Masdar, an Abu Dhabi energy company, announced last week it had opened a solar photovoltaic power plant with a capacity of 15 megawatts in the Islamic Republic of Mauritania.

At a cost of $32 million, the solar power plant ‘Sheikh Zayed’ located in Nouakchott is considered the largest in Africa. This new facility will provide approximately 10% of the energy capacity of Mauritania and should avoid carbon of about 21,225 tons of dioxide annually.

The grid of Mauritania remains largely powered by diesel generators, currently has a capacity of 144 megawatts only what is reflected daily in severe power shortages.

While demand in the country of 3.3 million people annually increases by about 12%, the contribution of solar energy should help reduce shortages and power nearly 10,000 households with electricity. The center includes nearly 30,000 solar panels in thin layers. It was built with innovative and sustainable construction practices. Indeed, the project engineers have designed the support structure for the modules so that it is located on the ground instead of using a concrete foundation.

“Access to energy is a springboard for economic and social opportunities(…) The electrification through sustainable energy sources is crucial to ensure our people access to basic services. It is also a step to improve our infrastructure and economic development in the long term,” said on the occasion, the President of Mauritania, Mohamed Ould Abdel Aziz.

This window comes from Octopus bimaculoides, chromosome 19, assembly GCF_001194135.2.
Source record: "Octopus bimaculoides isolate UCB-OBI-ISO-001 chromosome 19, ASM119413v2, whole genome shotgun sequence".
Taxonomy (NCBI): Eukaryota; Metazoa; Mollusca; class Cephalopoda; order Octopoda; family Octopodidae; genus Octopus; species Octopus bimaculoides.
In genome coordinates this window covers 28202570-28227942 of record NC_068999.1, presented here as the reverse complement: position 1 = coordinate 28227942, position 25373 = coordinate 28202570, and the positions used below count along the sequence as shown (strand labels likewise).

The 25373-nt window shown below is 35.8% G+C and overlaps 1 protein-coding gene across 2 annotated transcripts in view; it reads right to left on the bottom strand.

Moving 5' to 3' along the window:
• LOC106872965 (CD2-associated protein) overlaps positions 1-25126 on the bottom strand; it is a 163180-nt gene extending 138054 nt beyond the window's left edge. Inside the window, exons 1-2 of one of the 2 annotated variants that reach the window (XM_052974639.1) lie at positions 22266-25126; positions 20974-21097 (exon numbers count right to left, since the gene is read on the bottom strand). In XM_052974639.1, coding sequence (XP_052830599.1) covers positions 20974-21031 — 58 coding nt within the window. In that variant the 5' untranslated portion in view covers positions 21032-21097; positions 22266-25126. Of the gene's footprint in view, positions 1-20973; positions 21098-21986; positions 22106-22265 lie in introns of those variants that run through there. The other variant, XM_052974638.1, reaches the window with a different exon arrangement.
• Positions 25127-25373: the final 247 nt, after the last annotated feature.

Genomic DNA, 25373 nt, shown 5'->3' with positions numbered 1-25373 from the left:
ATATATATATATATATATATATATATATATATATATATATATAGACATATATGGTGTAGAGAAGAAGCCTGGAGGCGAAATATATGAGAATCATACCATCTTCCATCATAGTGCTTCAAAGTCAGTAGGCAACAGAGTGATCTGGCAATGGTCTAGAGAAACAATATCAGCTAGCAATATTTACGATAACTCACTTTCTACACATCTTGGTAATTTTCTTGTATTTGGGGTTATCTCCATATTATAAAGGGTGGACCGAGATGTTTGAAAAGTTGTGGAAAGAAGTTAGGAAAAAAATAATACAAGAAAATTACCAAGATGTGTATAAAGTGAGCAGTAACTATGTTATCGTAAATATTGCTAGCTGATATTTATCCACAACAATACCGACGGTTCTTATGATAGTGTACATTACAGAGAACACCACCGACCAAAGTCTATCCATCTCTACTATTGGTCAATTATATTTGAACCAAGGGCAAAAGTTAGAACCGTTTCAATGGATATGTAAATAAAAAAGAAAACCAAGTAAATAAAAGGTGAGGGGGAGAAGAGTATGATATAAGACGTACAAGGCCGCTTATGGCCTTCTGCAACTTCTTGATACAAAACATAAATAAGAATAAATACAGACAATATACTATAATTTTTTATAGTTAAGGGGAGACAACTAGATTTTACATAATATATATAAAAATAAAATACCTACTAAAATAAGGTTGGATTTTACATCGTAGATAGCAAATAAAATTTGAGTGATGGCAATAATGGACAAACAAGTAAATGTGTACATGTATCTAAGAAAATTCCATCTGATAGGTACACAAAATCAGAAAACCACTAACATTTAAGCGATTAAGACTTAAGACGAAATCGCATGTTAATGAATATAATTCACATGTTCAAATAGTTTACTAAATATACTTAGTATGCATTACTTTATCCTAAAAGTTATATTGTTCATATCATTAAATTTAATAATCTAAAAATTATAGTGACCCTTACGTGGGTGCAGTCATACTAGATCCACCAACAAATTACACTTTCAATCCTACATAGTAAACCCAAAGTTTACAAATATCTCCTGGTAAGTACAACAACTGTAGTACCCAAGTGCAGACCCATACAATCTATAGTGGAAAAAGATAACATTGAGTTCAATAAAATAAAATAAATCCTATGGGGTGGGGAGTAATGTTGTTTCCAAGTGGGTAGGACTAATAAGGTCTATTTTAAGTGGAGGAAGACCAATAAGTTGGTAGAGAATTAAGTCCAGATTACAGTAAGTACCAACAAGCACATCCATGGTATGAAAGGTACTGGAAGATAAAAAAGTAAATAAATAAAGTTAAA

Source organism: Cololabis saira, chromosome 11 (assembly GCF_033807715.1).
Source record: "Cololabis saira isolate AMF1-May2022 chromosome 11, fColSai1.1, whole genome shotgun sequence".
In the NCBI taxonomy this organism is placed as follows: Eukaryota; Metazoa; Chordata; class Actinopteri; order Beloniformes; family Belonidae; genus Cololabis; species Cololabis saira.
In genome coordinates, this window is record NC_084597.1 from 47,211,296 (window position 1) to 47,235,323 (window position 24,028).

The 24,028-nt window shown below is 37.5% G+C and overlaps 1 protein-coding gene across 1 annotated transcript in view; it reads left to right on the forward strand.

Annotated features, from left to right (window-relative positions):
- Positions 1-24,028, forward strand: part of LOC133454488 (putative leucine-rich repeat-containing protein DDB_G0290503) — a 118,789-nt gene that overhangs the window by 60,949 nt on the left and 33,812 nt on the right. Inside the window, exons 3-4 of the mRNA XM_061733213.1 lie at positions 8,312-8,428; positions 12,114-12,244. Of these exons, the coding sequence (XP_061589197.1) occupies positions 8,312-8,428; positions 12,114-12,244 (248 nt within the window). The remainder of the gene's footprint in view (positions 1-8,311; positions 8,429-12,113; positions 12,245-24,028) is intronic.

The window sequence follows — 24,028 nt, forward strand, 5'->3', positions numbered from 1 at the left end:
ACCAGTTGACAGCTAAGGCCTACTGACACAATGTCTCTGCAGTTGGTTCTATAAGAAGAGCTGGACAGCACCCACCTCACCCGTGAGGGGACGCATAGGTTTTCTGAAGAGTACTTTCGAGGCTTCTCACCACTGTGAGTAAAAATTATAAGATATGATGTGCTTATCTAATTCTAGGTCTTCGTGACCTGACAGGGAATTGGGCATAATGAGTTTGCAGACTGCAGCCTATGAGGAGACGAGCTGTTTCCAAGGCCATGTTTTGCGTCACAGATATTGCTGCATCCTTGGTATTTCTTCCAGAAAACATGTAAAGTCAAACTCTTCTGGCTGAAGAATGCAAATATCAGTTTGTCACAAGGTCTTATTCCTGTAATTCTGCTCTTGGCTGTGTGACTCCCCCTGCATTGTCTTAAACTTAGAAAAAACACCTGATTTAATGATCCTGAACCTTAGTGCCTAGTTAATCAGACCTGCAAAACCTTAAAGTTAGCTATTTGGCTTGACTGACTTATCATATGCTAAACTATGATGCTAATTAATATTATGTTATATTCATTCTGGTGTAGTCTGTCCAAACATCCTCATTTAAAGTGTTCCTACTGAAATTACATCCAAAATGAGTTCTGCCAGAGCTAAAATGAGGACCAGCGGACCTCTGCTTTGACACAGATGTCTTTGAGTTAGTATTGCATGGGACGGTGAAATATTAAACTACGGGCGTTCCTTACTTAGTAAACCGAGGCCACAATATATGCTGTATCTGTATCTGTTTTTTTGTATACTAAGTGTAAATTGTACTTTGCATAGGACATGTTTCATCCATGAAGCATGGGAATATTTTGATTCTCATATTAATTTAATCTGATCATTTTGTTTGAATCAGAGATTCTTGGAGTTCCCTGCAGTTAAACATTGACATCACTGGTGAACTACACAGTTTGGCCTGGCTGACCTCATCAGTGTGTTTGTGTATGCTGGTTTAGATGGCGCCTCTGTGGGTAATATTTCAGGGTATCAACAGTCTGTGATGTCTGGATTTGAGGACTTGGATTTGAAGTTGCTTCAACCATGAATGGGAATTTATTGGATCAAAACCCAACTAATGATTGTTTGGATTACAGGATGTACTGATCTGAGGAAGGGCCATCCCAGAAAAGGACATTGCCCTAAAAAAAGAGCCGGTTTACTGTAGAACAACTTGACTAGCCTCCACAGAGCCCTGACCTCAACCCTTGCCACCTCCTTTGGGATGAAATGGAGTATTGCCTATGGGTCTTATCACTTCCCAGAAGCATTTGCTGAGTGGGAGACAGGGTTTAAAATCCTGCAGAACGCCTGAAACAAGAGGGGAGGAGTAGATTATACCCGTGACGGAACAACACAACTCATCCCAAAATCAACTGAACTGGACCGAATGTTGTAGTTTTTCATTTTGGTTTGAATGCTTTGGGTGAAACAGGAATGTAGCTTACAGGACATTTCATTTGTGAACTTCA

He added, “This new solar plant will not only provide the only electricity network much needed our people, but it also shows that solar energy has a role to play in the development of our country.”

With its abundant resources in terms of solar and wind energy, Mauritania has the potential to generate a significant portion of its electrical capacity from sustainable and reliable energy sources.

“Renewable energy can become a major driver in the energy mix in developing countries where access to conventional sources of energy is limited. While demand in terms of energy is expected to double by 2030, renewable energy will play a more important role as “insisted CEO of Masdar, Dr. Al Jaber.

The company says Abu Dhabi will continue to invest in other projects related to renewable energy. She cites other examples, such as this project in the Seychelles which includes a wind farm with a capacity of 6 megawatts, or a photovoltaic project in Afghanistan should provide off-grid solar power to 600 households and a solar photovoltaic power plant of 500 kilowatts on the island of Vava’u in Tonga.

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